|Female Sexual Dysfunction|
Virtually Everything You Need to Know, Want to Know or Have to Know. Knowledge and treatment of female sexual dysfunction is at the same point now where male erectile dysfunction studies and treatment was in 1975, but is rapidly closing the gap. With the advent of Viagra in 1998 treatments for male dysfunction have been utilized for females with certain types of sexual dysfunction.
In the process of developing these PDE-5 inhibitors (the mechanism for Viagra, for example) he physiology of the female sexual anatomy appears to be analogous to males and those diseases that effect males often impact females. Therefore, therapies for male treatment of ED may and should be effective in females as well, we are now finding.
Females are much more complex than males and the relationship between the psychogenic and physical aspects of sexuality are more closely interrelated and represent a more intimacy-based sexual drive cycle than in the males.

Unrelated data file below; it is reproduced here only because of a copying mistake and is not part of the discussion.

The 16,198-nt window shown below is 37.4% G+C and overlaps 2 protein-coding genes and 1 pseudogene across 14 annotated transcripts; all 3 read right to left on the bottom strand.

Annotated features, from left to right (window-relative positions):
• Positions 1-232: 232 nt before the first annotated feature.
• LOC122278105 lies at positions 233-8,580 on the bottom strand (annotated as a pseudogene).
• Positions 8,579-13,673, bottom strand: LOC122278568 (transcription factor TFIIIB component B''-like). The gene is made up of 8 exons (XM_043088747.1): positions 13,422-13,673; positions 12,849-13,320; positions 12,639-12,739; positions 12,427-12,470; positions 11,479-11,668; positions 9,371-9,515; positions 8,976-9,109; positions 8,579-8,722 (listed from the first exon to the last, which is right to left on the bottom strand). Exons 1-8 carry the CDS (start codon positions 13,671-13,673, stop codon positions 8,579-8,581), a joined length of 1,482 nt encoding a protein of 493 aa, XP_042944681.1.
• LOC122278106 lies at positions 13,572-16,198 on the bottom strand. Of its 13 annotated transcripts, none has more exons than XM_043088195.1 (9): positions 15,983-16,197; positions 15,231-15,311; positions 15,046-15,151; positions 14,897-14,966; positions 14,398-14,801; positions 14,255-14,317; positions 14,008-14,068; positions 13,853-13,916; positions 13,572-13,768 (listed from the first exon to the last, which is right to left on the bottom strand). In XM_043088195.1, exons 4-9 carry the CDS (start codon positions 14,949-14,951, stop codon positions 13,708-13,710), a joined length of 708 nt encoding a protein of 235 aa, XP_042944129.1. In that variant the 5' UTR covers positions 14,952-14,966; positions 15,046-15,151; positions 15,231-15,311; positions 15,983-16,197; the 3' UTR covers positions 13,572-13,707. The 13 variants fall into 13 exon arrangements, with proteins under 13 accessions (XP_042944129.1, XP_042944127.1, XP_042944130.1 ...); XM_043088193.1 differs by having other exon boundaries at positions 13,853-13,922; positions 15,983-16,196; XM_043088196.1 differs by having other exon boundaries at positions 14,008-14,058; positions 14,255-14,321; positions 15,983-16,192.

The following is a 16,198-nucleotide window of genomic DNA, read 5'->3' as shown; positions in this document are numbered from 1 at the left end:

Scope of Problem
A 1999 survey at the University of Chicago, Department of Sociology, on 3,000 American men and women aged 18 to 59 revealed that 31 percent of men and 43 percent of women experience some degree of sexual dysfunction. Some 22 percent of those women had low sexual desire, 14 percent had arousal or lubrication difficulties, and 7 percent complained of sexual pain. Sexual difficulties appeared to occur in the less educated, unmarried, and sexually abused women. Sexual dysfunction was associated with negative experiences in relationships, low rate of happiness, and overall well-being. These negative impacts appeared to be much more severe for women than for men due to the closer relationship between the physical and the psychosocial aspects of sexuality.
Normal Female Sexual Response
Desire is defined as the development of the energy that allows an individual to initiate sexual activity or respond to sexual stimuli. In both sexes desire originates in the limbic system of the brain primarily in the hippocampus and the preoptic nuclei. These areas are dopamine sensitive excitatory centers and serotonin sensitive inhibitory centers. Testosterone, the male hormone, maintains the responsiveness of these centers in both males and females. Desire is also affected and modulated by connections with other areas of the brain such as those involved in emotional closeness and intimacy. A total of these positive and negative influences generates neurological impulses that pass down the spinal cord to the reflex centers that govern excitement and orgasm.